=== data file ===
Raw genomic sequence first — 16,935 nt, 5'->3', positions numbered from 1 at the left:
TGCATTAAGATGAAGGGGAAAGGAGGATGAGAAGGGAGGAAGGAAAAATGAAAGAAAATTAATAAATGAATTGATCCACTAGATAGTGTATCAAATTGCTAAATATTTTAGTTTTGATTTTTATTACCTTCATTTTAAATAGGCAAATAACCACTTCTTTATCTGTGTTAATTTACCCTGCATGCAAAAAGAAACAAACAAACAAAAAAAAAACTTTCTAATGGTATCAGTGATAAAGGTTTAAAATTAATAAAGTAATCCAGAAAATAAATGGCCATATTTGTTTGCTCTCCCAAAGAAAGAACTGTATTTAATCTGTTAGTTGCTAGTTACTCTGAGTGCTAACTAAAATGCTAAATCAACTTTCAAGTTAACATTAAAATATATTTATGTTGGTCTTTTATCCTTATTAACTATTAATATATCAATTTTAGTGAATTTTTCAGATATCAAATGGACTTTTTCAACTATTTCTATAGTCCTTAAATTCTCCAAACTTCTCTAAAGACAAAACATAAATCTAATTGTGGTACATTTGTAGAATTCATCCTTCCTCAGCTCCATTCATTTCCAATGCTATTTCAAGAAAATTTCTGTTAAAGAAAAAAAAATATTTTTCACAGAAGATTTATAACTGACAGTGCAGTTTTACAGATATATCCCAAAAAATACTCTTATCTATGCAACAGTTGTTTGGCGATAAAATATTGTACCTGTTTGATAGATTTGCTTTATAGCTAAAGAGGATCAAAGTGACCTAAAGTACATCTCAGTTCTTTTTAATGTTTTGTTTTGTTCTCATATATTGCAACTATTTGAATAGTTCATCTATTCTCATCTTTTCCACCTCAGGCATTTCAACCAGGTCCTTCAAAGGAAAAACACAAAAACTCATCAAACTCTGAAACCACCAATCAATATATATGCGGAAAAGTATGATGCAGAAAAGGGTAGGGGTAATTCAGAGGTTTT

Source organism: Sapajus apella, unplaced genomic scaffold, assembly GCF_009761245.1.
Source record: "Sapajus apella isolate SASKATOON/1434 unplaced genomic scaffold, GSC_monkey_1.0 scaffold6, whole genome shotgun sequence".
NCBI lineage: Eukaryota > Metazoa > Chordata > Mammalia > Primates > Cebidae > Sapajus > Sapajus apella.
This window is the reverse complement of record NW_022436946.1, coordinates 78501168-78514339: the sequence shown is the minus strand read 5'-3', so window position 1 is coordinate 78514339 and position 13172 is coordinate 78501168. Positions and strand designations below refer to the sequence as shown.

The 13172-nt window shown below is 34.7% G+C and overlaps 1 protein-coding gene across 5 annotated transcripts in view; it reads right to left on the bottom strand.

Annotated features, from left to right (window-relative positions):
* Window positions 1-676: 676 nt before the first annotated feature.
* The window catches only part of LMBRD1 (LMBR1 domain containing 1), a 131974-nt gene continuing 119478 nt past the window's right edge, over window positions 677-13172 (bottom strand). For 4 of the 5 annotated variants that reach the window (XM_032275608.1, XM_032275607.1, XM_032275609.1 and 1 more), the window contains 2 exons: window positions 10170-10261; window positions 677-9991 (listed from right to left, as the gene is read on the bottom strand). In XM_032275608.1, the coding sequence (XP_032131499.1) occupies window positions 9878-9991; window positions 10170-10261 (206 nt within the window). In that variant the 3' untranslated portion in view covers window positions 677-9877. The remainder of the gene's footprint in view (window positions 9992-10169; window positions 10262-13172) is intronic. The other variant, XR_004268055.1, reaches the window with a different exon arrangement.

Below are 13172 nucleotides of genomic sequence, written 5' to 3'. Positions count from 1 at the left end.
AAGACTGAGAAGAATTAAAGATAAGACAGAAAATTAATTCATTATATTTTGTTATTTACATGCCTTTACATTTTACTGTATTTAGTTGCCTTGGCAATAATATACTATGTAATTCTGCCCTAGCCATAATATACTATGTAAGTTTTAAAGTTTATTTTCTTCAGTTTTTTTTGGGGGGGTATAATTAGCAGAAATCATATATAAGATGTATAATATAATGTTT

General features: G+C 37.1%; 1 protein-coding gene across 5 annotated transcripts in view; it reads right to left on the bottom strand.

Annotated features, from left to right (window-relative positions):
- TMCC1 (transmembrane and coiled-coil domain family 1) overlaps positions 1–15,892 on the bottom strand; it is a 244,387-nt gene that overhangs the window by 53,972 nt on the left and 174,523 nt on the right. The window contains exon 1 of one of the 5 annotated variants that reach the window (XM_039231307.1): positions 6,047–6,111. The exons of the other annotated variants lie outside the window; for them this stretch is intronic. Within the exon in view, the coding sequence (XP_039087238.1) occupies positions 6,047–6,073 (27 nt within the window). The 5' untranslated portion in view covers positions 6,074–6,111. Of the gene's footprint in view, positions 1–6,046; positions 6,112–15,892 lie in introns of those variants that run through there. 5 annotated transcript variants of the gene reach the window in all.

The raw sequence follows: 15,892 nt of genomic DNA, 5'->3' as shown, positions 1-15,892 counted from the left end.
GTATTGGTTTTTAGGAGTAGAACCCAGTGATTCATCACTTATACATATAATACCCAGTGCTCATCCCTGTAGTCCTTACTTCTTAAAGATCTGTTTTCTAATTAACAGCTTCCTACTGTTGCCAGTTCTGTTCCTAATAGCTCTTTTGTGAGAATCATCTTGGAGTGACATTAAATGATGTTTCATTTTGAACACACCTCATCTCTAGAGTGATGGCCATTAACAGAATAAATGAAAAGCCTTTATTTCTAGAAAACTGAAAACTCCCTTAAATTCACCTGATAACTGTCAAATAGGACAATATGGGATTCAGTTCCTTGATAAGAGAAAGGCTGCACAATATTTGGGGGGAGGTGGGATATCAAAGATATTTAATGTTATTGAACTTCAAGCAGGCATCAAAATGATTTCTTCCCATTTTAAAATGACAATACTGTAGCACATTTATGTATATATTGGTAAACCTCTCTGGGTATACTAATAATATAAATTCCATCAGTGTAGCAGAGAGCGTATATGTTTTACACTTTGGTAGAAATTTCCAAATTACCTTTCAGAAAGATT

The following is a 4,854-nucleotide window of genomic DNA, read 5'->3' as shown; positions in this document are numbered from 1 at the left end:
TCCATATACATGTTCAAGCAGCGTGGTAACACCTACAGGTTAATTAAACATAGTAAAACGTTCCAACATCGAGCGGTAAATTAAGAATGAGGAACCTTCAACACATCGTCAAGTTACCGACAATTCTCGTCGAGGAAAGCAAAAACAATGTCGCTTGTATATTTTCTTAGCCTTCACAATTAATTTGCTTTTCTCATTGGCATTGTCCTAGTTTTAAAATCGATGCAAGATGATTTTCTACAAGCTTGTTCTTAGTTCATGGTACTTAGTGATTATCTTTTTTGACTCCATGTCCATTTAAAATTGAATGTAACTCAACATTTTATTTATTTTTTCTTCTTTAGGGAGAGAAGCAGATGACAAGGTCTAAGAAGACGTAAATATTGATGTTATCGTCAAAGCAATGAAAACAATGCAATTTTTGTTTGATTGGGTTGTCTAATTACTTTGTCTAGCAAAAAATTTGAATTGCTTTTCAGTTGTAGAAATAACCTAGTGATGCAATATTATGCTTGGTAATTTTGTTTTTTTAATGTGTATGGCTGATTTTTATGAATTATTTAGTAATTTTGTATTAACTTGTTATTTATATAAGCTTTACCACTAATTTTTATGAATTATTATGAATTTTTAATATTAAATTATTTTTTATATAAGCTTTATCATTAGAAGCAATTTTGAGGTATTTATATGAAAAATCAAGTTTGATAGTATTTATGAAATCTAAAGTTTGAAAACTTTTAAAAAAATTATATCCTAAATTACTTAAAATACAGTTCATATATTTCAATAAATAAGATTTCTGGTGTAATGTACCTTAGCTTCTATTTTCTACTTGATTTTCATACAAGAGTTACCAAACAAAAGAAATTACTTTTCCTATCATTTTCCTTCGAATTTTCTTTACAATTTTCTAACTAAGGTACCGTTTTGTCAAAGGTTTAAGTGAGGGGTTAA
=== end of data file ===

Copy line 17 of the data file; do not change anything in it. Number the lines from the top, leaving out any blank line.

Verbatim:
GTATTGGTTTTTAGGAGTAGAACCCAGTGATTCATCACTTATACATATAATACCCAGTGCTCATCCCTGTAGTCCTTACTTCTTAAAGATCTGTTTTCTAATTAACAGCTTCCTACTGTTGCCAGTTCTGTTCCTAATAGCTCTTTTGTGAGAATCATCTTGGAGTGACATTAAATGATGTTTCATTTTGAACACACCTCATCTCTAGAGTGATGGCCATTAACAGAATAAATGAAAAGCCTTTATTTCTAGAAAACTGAAAACTCCCTTAAATTCACCTGATAACTGTCAAATAGGACAATATGGGATTCAGTTCCTTGATAAGAGAAAGGCTGCACAATATTTGGGGGGAGGTGGGATATCAAAGATATTTAATGTTATTGAACTTCAAGCAGGCATCAAAATGATTTCTTCCCATTTTAAAATGACAATACTGTAGCACATTTATGTATATATTGGTAAACCTCTCTGGGTATACTAATAATATAAATTCCATCAGTGTAGCAGAGAGCGTATATGTTTTACACTTTGGTAGAAATTTCCAAATTACCTTTCAGAAAGATT